Who this is we must learn, for Man he seems  In all his lineaments, though in his face  The glimpses of his Father's glory shine.  Ye see our danger on the utmost edge  Of hazard, which admits no long debate,  But must with something sudden be opposed  (Not force, but well-couched fraud, well-woven snares),  Ere in the head of nations he appear,  Their king, their leader, and supreme on Earth.  I, when no other durst, sole undertook

  The dismal expedition to find out  And ruin Adam, and the exploit performed  Successfully: a calmer voyage now  Will waft me; and the way found prosperous once  Induces best to hope of like success."    He ended, and his words impression left  Of much amazement to the infernal crew,  Distracted and surprised with deep dismay  At these sad tidings. But no time was then  For long indulgence to their fears or grief:

  Unanimous they all commit the care  And management of this man enterprise  To him, their great Dictator, whose attempt  At first against mankind so well had thrived  In Adam's overthrow, and led their march  From Hell's deep-vaulted den to dwell in light,  Regents, and potentates, and kings, yea gods,  Of many a pleasant realm and province wide.  So to the coast of Jordan he directs  His easy steps, girded with snaky wiles,

  Where he might likeliest find this new-declared,  This man of men, attested Son of God,  Temptation and all guile on him to try—  So to subvert whom he suspected raised  To end his reign on Earth so long enjoyed:  But, contrary, unweeting he fulfilled  The purposed counsel, pre-ordained and fixed,  Of the Most High, who, in full frequence bright  Of Angels, thus to Gabriel smiling spake:—    "Gabriel, this day, by proof, thou shalt behold,

  Thou and all Angels conversant on Earth  With Man or men's affairs, how I begin  To verify that solemn message late,  On which I sent thee to the Virgin pure  In Galilee, that she should bear a son,  Great in renown, and called the Son of God.  Then told'st her, doubting how these things could be  To her a virgin, that on her should come  The Holy Ghost, and the power of the Highest  O'ershadow her. This Man, born and now upgrown,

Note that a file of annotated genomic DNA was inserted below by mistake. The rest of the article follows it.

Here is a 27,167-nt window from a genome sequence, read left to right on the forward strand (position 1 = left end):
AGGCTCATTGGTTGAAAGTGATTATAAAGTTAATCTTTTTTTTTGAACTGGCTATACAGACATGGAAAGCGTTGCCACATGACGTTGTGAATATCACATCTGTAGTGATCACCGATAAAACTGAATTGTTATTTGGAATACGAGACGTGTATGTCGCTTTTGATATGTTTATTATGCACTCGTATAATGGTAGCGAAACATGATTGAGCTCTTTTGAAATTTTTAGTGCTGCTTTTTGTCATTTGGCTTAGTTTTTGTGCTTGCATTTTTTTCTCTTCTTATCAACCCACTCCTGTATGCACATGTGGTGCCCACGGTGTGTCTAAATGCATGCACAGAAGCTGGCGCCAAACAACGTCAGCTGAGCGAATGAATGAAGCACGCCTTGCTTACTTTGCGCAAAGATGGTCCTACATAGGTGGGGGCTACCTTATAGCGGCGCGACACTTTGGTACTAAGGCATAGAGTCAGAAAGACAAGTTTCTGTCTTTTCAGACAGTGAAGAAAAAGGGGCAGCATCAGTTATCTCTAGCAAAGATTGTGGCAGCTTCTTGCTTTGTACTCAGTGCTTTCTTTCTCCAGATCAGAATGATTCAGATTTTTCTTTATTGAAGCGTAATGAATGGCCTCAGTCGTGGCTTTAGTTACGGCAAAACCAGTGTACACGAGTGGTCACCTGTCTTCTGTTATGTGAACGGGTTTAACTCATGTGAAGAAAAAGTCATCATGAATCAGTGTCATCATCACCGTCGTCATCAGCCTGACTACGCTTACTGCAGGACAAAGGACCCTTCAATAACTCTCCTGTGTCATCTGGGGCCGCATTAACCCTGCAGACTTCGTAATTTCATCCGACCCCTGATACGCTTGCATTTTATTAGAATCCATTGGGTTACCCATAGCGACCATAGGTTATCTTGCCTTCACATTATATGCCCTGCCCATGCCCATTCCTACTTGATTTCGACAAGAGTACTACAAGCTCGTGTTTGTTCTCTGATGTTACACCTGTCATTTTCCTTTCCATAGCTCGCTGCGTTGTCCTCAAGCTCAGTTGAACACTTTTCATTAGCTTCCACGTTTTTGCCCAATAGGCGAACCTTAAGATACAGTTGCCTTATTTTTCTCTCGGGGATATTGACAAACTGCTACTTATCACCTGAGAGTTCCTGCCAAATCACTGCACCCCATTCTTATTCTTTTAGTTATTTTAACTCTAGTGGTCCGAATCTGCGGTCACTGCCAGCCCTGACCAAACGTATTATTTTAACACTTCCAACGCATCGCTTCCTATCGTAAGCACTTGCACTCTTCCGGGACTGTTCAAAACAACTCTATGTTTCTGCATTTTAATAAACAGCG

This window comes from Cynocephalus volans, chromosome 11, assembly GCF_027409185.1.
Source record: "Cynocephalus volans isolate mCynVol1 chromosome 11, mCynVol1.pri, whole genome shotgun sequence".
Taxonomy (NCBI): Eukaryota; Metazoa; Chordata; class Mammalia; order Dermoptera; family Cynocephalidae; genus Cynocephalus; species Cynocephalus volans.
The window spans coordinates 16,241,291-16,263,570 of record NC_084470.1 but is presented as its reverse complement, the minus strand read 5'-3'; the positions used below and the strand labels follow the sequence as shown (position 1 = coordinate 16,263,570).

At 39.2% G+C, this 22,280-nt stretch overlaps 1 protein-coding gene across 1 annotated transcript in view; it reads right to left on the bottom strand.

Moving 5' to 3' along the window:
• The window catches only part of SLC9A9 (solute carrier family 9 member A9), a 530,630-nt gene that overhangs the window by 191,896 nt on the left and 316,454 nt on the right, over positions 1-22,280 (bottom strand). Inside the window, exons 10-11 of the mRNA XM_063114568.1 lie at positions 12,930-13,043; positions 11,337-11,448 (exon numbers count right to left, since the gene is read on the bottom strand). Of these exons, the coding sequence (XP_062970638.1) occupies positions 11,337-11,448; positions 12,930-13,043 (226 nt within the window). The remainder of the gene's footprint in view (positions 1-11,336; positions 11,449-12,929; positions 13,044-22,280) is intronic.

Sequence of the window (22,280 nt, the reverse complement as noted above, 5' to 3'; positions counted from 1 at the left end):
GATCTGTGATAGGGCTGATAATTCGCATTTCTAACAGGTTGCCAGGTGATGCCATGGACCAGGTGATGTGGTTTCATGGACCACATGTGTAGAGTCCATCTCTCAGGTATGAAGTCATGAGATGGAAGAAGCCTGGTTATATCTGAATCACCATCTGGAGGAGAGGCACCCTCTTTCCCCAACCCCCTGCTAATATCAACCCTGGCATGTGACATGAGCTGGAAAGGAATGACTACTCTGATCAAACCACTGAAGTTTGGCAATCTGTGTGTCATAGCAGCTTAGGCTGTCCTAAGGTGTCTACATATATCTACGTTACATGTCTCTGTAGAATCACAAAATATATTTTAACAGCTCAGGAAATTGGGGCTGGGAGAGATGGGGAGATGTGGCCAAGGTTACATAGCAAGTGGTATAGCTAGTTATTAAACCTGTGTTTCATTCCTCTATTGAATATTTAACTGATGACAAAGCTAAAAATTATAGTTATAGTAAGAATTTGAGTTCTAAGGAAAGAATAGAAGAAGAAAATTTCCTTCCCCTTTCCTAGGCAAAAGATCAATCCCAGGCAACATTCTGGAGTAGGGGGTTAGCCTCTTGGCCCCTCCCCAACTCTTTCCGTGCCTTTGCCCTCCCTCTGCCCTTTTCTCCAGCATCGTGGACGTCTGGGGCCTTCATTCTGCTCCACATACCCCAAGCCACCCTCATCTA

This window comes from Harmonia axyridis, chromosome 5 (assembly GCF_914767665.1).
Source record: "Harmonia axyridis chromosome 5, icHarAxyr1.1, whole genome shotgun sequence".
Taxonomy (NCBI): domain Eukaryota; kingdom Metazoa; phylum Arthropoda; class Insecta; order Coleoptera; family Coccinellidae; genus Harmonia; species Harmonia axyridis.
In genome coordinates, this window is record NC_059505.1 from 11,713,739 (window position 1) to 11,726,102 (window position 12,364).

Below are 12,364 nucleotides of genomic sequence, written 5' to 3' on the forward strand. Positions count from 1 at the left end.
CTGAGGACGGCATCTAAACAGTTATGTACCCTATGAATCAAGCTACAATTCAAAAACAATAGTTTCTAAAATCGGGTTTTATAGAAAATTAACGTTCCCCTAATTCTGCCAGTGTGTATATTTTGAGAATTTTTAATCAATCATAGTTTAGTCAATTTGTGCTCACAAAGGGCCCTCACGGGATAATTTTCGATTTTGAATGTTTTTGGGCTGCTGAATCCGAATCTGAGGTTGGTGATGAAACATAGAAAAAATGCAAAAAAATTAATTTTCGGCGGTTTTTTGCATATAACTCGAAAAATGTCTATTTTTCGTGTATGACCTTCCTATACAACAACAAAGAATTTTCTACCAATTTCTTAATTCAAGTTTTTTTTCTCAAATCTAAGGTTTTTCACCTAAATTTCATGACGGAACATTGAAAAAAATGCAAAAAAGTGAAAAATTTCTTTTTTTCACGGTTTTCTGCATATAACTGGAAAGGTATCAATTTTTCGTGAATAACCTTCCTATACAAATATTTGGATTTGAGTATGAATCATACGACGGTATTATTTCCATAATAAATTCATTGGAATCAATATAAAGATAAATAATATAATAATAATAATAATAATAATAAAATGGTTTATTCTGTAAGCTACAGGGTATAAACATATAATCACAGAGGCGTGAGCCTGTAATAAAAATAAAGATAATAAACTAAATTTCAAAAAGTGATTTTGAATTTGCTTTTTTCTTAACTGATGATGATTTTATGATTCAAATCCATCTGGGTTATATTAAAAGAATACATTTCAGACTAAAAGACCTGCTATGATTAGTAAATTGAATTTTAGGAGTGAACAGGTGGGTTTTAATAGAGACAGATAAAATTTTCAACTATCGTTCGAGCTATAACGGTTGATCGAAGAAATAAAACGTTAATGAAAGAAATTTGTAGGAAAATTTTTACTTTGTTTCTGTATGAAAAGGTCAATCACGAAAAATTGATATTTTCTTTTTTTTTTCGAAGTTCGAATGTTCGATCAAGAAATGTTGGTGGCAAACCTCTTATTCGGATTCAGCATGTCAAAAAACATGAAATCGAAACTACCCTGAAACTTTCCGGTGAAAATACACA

To shew him worthy of his birth divine  And high prediction, henceforth I expose  To Satan; let him tempt, and now assay  His utmost subtlety, because he boasts  And vaunts of his great cunning to the throng  Of his Apostasy. He might have learnt  Less overweening, since he failed in Job,  Whose constant perseverance overcame  Whate'er his cruel malice could invent.  He now shall know I can produce a man,

  Of female seed, far abler to resist  All his solicitations, and at length  All his vast force, and drive him back to Hell—  Winning by conquest what the first man lost  By fallacy surprised. But first I mean  To exercise him in the Wilderness;  There he shall first lay down the rudiments  Of his great warfare, ere I send him forth  To conquer Sin and Death, the two grand foes.  By humiliation and strong sufferance

  His weakness shall o'ercome Satanic strength,  And all the world, and mass of sinful flesh;  That all the Angels and aethereal Powers—  They now, and men hereafter—may discern  From what consummate virtue I have chose  This perfet man, by merit called my Son,  To earn salvation for the sons of men."    So spake the Eternal Father, and all Heaven  Admiring stood a space; then into hymns  Burst forth, and in celestial measures moved,

  Circling the throne and singing, while the hand  Sung with the voice, and this the argument:—    "Victory and triumph to the Son of God,  Now entering his great duel, not of arms,  But to vanquish by wisdom hellish wiles!  The Father knows the Son; therefore secure  Ventures his filial virtue, though untried,  Against whate'er may tempt, whate'er seduce,  Allure, or terrify, or undermine.  Be frustrate, all ye stratagems of Hell,

  And, devilish machinations, come to nought!"    So they in Heaven their odes and vigils tuned.  Meanwhile the Son of God, who yet some days  Lodged in Bethabara, where John baptized,  Musing and much revolving in his breast  How best the mighty work he might begin  Of Saviour to mankind, and which way first  Publish his godlike office now mature,  One day forth walked alone, the Spirit leading  And his deep thoughts, the better to converse

  With solitude, till, far from track of men,  Thought following thought, and step by step led on,  He entered now the bordering Desert wild,  And, with dark shades and rocks environed round,  His holy meditations thus pursued:—    "O what a multitude of thoughts at once  Awakened in me swarm, while I consider  What from within I feel myself, and hear  What from without comes often to my ears,  Ill sorting with my present state compared!

  When I was yet a child, no childish play  To me was pleasing; all my mind was set  Serious to learn and know, and thence to do,  What might be public good; myself I thought  Born to that end, born to promote all truth,  All righteous things. Therefore, above my years,  The Law of God I read, and found it sweet;  Made it my whole delight, and in it grew